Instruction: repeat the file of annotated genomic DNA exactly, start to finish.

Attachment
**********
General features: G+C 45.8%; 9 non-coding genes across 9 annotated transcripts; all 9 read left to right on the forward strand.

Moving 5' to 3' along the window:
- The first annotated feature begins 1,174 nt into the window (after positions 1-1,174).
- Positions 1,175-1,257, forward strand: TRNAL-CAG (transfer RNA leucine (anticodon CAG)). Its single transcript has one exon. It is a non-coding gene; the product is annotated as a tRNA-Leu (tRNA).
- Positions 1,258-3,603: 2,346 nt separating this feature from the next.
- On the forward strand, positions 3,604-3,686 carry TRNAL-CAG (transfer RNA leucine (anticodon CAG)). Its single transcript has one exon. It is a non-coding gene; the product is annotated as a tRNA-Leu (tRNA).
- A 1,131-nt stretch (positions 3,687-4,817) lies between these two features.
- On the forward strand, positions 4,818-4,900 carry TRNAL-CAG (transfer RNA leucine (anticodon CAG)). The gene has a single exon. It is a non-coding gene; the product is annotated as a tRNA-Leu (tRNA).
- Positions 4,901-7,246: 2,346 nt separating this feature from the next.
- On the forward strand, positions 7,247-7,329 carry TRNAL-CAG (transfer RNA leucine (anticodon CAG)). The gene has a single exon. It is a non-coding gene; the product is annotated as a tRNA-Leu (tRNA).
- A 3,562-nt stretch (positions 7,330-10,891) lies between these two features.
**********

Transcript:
General features: G+C 45.8%; 9 non-coding genes across 9 annotated transcripts; all 9 read left to right on the forward strand.

Moving 5' to 3' along the window:
- The first annotated feature begins 1,174 nt into the window (after positions 1-1,174).
- Positions 1,175-1,257, forward strand: TRNAL-CAG (transfer RNA leucine (anticodon CAG)). Its single transcript has one exon. It is a non-coding gene; the product is annotated as a tRNA-Leu (tRNA).
- Positions 1,258-3,603: 2,346 nt separating this feature from the next.
- On the forward strand, positions 3,604-3,686 carry TRNAL-CAG (transfer RNA leucine (anticodon CAG)). Its single transcript has one exon. It is a non-coding gene; the product is annotated as a tRNA-Leu (tRNA).
- A 1,131-nt stretch (positions 3,687-4,817) lies between these two features.
- On the forward strand, positions 4,818-4,900 carry TRNAL-CAG (transfer RNA leucine (anticodon CAG)). The gene has a single exon. It is a non-coding gene; the product is annotated as a tRNA-Leu (tRNA).
- Positions 4,901-7,246: 2,346 nt separating this feature from the next.
- On the forward strand, positions 7,247-7,329 carry TRNAL-CAG (transfer RNA leucine (anticodon CAG)). The gene has a single exon. It is a non-coding gene; the product is annotated as a tRNA-Leu (tRNA).
- A 3,562-nt stretch (positions 7,330-10,891) lies between these two features.